'Train' Willis helps keep Twins on winning track AL playoff notes

October 09, 1991|By Jim Henneman | Jim Henneman,Evening Sun Staff

MINNEAPOLIS AT. PLAYOFF — MINNEAPOLIS -- The Minnesota Twins are still undefeated in postseason play at the Metrodome, and one of the main reasons is a righthanded pitcher they call "Big Train."

Carl Willis is big enough (6 feet 4, 212 pounds) for his nickname, but his track record won't remind anybody of Walter Johnson. This is Willis' ninth year in professional baseball and the Twins are the fourth major-league team to take a look.

He has never spent a full year in the big leagues, but this season he pulled his cargo in from Portland and compiled an 8-3 record for the Twins. His story reads like it came from the script followed by the Orioles' Todd Frohwirth.

Last night Willis relieved Jack Morris and pitched 2 1/3 perfect innings, setting the table for closer Rick Aguilera.

"I'm just thankful I didn't give up on everything," said Willis. "I had such a horrendous year in Triple A [last year], I didn't think anybody would be interested in me."

Signed as a minor-league free agent, Willis pitched in three games for Portland, then came to the big leagues, where he had a 2.63 earned run average in 89 innings.

"He's special for me because I spent eight years in the minors and I know what he's talking about," said Twins manager Tom Kelly. "It's a great story for Carl and the Twins. He did a fantastic job."

The only scare for Willis came from the first hitter he faced. Candy Maldonado hit a ball that carried to the fence in left-centerfield before being caught by Dan Gladden. "I was holding my breath the whole time," said Willis. "I personally thought it was gone. Maybe it took something like that to get me going."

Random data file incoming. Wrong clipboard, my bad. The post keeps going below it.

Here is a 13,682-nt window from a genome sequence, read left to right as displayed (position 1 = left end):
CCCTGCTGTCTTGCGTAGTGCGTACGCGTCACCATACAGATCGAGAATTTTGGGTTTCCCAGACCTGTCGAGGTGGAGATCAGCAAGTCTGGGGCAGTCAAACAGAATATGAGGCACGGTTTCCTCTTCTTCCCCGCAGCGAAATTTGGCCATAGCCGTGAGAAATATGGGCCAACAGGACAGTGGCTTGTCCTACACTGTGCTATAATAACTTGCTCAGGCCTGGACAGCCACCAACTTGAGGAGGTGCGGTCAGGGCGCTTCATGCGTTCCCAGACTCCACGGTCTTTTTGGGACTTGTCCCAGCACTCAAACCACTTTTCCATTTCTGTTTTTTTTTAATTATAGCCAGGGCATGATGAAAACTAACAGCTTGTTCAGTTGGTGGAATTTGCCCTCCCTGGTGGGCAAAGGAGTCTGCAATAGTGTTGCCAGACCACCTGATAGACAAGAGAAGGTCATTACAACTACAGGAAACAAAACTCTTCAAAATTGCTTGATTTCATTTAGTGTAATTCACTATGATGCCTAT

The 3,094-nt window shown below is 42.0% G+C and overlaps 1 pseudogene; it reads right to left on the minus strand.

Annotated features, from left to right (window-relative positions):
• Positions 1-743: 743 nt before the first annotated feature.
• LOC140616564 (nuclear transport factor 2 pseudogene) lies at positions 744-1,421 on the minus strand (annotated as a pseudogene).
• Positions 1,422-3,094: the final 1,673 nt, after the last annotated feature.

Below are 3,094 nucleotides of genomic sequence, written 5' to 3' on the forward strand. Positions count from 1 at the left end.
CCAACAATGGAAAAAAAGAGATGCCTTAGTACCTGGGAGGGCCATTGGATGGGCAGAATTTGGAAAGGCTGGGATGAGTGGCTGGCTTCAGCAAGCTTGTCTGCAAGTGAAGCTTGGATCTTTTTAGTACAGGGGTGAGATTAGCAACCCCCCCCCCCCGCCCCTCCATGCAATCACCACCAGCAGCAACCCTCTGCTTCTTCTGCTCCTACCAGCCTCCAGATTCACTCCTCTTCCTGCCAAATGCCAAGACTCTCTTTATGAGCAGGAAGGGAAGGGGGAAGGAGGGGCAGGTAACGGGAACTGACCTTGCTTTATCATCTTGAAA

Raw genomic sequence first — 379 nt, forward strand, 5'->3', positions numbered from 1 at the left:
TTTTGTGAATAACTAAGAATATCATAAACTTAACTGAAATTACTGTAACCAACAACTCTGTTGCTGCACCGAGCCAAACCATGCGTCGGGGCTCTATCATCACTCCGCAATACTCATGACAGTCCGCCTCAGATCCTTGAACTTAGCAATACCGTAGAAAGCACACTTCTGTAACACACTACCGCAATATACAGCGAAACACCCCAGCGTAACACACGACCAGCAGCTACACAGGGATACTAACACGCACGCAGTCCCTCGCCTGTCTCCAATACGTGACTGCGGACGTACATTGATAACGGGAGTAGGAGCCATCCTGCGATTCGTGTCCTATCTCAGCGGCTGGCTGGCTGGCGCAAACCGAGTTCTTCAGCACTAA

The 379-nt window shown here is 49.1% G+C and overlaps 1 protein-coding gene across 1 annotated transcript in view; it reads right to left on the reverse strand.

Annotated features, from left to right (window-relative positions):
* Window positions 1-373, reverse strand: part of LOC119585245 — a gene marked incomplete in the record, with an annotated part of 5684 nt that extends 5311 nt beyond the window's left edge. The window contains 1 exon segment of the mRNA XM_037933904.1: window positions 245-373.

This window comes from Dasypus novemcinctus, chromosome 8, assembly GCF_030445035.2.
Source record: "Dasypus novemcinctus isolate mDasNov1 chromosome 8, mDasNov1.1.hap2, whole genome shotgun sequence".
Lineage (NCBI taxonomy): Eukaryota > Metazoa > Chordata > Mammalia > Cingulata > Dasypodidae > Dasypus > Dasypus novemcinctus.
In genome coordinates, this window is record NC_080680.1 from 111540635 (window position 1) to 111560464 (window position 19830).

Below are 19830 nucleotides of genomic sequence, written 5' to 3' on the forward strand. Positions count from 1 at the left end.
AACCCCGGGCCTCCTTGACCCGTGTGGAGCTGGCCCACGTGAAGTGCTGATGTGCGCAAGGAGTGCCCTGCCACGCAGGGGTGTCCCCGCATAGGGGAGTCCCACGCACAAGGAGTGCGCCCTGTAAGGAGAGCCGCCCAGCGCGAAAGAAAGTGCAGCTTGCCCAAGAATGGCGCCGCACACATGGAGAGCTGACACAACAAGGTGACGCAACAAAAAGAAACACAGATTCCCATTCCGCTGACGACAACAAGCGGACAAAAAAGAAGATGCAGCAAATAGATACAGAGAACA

And it might have taken something like that to change Maldonado's strategy. When he led off the ninth inning against Aguilera, with no home run threats behind him, Maldonado tried to bunt his way on base on an 0-and-1 pitch -- and eventually struck out.

* WEST DOMINANCE: The Western Division has won the last four American League pennants (Minnesota in 1987, Oakland the last three years) and that's not even the worst of it for Eastern Division teams.

The AL East champion has won only two of 19 games played in that span.

In 1987, the Twins won six straight at the Metrodome en route to the world championship -- beating Detroit twice and St. Louis four times.

* NOISE NO FACTOR: Toronto manager Cito Gaston said the noise factor in the Metrodome is a carry-over from St. Louis' problems here in 1987.

"I don't think that [noise] bothers American League teams," said Gaston. "The National League had a problem with it -- and hopefully they won't have to worry about it this year."

Baltimore Sun Articles
Please note the green-lined linked article text has been applied commercially without any involvement from our newsroom editors, reporters or any other editorial staff.